Responses of above and below-ground traits of wheat wild relative (Aegilops tauschii) and bread wheat (Triticum aestivum L.) to imposed moisture stress

Document Type : Research Paper


1 Department of Agronomy and Plant Breeding, Faculty of Agriculture, Bu-Ali Sina University, Hamedan, Iran

2 Department of Biotechnology, Institute of Science and High Technology and Environmental Science, Graduate University of Advanced Technology, Kerman, Iran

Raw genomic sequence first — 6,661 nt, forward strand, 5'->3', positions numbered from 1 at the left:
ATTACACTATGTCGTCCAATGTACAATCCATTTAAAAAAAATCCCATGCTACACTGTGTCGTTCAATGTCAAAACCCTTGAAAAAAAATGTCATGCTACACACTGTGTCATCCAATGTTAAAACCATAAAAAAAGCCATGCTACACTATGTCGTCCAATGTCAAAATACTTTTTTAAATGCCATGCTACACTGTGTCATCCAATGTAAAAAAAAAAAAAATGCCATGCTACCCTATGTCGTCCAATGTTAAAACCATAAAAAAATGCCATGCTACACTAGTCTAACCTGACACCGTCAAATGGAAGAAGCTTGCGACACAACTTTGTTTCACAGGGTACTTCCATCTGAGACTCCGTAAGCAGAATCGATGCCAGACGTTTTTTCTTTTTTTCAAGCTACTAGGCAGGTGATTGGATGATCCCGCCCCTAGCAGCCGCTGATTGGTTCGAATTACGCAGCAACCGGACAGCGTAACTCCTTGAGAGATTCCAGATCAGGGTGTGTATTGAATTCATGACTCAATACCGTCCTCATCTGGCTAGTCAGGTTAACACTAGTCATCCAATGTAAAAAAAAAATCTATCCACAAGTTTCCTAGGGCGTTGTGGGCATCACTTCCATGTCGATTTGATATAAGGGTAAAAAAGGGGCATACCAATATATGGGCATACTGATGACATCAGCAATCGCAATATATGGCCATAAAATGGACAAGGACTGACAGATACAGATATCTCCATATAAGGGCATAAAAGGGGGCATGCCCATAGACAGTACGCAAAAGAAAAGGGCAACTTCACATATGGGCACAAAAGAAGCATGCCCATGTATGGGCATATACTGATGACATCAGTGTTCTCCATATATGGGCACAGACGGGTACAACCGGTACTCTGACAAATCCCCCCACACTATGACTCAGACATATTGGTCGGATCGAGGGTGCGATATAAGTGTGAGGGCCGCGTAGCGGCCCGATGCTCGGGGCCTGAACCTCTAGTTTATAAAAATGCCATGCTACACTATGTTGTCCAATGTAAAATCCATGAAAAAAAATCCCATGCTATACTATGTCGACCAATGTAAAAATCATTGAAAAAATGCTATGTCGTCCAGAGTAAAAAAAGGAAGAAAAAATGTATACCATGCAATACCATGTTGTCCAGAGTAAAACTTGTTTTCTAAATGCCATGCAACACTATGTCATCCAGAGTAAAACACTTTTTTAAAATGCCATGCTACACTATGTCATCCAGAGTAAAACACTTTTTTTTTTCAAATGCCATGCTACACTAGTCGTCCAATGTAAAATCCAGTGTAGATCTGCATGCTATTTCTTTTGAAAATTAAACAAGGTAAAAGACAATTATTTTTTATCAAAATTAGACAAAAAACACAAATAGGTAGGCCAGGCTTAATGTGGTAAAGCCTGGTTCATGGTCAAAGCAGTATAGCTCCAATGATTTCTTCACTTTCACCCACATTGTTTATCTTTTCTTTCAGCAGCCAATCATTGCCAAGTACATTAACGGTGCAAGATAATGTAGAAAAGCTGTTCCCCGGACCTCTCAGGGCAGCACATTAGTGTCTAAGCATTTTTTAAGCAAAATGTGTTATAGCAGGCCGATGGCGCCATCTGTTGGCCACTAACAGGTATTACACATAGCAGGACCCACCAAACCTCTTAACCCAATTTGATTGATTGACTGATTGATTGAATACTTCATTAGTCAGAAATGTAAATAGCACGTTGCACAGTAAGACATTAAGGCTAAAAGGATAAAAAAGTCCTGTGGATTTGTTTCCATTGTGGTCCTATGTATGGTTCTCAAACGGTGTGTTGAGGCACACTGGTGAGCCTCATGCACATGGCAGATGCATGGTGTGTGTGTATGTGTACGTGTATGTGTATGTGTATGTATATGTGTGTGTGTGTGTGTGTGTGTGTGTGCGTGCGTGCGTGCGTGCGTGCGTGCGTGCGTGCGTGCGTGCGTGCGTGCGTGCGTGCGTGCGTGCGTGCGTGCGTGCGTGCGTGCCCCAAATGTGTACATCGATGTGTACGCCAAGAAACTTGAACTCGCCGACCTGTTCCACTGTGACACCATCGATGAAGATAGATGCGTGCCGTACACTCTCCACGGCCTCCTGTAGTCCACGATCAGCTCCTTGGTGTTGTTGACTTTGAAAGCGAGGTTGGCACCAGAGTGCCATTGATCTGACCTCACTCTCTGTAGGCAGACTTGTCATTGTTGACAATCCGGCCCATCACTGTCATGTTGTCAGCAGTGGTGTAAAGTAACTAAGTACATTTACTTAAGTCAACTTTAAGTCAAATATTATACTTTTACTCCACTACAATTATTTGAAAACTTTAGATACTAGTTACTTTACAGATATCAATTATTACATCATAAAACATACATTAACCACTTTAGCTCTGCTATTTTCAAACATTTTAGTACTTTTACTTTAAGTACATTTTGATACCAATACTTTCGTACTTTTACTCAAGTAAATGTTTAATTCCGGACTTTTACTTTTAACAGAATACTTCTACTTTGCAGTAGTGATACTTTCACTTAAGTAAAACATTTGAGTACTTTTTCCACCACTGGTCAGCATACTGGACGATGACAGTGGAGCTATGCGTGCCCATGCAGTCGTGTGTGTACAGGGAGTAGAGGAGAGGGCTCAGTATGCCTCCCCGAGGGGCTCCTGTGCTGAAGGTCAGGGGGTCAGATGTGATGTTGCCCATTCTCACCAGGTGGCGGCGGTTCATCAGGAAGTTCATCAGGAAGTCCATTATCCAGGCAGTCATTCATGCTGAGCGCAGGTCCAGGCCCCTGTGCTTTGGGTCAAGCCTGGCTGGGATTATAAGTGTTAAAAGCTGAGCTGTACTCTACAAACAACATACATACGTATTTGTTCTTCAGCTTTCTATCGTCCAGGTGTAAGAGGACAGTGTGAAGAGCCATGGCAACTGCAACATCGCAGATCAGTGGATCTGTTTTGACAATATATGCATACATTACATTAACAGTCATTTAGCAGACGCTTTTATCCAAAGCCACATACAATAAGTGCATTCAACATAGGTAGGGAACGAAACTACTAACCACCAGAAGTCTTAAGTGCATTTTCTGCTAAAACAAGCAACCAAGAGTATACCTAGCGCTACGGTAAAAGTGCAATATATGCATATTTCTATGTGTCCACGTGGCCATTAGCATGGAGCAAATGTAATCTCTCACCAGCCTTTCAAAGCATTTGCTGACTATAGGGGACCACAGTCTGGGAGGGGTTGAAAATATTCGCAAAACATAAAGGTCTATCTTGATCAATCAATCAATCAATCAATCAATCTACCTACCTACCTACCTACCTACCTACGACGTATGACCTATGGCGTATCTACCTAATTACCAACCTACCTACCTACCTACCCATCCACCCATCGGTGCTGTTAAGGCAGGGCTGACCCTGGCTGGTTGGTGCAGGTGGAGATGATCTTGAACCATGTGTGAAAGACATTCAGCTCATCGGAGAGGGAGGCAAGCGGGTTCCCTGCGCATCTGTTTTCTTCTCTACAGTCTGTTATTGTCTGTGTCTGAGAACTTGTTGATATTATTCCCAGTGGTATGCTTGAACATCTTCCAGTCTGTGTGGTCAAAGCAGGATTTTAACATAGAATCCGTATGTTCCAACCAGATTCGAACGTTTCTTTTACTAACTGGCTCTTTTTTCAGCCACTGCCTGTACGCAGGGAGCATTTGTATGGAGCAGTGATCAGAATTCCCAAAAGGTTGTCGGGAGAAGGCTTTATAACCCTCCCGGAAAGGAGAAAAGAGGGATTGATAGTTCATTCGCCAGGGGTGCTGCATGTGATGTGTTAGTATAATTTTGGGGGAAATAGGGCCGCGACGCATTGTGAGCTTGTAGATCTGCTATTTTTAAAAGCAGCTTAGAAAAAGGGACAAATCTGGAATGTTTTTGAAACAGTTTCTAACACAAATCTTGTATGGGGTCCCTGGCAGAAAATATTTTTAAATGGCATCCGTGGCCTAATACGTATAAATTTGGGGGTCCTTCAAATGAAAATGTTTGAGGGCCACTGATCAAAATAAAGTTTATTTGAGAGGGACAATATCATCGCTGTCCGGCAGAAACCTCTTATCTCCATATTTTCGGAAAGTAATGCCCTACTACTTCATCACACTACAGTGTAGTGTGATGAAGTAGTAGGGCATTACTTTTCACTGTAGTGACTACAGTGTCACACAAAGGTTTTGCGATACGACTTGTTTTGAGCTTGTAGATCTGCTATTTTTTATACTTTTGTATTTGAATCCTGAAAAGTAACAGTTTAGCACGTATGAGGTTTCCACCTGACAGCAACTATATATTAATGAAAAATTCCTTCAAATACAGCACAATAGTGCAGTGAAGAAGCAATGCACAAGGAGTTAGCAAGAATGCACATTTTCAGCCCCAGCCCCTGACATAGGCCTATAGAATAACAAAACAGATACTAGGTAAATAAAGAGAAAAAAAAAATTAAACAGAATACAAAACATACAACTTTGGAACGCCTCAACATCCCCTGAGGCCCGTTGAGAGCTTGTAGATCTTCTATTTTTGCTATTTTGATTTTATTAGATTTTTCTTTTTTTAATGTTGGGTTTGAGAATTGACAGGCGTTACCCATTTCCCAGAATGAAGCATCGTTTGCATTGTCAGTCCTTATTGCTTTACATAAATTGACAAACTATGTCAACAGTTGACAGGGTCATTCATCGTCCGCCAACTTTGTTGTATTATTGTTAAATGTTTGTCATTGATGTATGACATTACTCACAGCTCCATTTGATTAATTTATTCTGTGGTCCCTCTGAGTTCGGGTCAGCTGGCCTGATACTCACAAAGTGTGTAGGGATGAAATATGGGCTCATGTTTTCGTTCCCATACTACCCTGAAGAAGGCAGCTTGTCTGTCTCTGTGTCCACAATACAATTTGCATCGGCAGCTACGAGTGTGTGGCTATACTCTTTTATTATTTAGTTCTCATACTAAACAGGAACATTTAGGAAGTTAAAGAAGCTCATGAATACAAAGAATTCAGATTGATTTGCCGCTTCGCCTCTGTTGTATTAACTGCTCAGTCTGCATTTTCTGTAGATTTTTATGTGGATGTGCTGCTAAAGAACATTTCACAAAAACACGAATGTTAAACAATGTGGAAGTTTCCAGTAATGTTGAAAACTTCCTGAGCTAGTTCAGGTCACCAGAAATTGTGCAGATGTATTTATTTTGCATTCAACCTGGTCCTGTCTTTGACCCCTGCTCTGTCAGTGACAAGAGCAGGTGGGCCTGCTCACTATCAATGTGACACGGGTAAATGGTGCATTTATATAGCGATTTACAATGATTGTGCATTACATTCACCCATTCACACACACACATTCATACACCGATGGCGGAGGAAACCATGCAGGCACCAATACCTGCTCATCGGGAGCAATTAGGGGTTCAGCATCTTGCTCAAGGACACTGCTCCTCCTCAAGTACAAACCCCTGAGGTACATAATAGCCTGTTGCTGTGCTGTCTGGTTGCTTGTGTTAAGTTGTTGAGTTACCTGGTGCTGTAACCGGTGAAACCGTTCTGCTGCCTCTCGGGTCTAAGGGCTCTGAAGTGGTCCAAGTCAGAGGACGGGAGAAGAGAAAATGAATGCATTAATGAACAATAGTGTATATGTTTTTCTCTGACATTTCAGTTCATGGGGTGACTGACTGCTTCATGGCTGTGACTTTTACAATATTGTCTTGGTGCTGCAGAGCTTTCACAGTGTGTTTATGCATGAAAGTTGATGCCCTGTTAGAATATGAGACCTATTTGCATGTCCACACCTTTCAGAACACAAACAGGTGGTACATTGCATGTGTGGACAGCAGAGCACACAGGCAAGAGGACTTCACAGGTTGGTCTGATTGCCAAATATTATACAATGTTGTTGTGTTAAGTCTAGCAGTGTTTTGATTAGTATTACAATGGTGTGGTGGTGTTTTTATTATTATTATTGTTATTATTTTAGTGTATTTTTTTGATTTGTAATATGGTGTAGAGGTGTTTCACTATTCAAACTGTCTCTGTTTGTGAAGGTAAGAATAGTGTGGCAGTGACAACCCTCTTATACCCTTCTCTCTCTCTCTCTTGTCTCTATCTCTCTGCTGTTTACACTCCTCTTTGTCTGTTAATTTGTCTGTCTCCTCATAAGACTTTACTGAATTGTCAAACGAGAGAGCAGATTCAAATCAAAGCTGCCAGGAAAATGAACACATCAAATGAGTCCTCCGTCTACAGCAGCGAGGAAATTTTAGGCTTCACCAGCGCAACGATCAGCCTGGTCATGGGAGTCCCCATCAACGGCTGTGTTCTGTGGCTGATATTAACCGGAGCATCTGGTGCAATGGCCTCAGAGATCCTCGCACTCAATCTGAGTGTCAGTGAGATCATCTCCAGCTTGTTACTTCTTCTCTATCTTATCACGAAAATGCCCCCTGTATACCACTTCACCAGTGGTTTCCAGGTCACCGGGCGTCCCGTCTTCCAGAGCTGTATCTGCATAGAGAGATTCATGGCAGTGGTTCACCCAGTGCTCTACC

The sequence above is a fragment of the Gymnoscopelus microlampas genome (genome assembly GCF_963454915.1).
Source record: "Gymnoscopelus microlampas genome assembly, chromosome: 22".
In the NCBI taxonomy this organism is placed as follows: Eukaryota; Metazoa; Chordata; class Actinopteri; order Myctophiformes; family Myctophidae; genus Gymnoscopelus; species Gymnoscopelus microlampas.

The narrow genetic variation of bread wheat is one of the limitations to improve it for drought-tolerance. The research carried out to study the responses of different genotypes and traits to imposed moisture stress. The plant material comprised of 10 Aegilops tauschii accessions as well as a tolerant (BW2) and a susceptible (BW1) bread wheat cultivar. To assess the root and shoot-traits, two separate pot experiments were conducted, under normal and moisture stress conditions during 2013–14 and 2014–15 years. The majority of the traits were significantly affected by the genotypes (G), water treatments (WT), and G×WT interaction. The results revealed a high inter genus diversity for the all traits, except tillers number per plants. A19 accession was less affected by the imposed moisture stress, while A14 and A16 were the most affected ones. In addition, BW2 cultivar was more tolerant, with a greater yield, than BW1. Water use efficiency and seed weight per main spike were the most effective traits to improve grain yield. A high amount of water use efficiency, plant harvest index, spikelet number per spike, seed number per main spike, seed number per plant, biological yield per plant, and RWC, and a low amount of phenological traits (except grain filling period), excised leaf water retention, and root to shoot dry weight ratio were suggested for improvement of grain yield. Harvest index and biomass were two main-components of grain yield in the favorite (BW2 and A19) genotypes. A19 and BW2 may have value for breeding wheat better adapted to moisture stress conditions.


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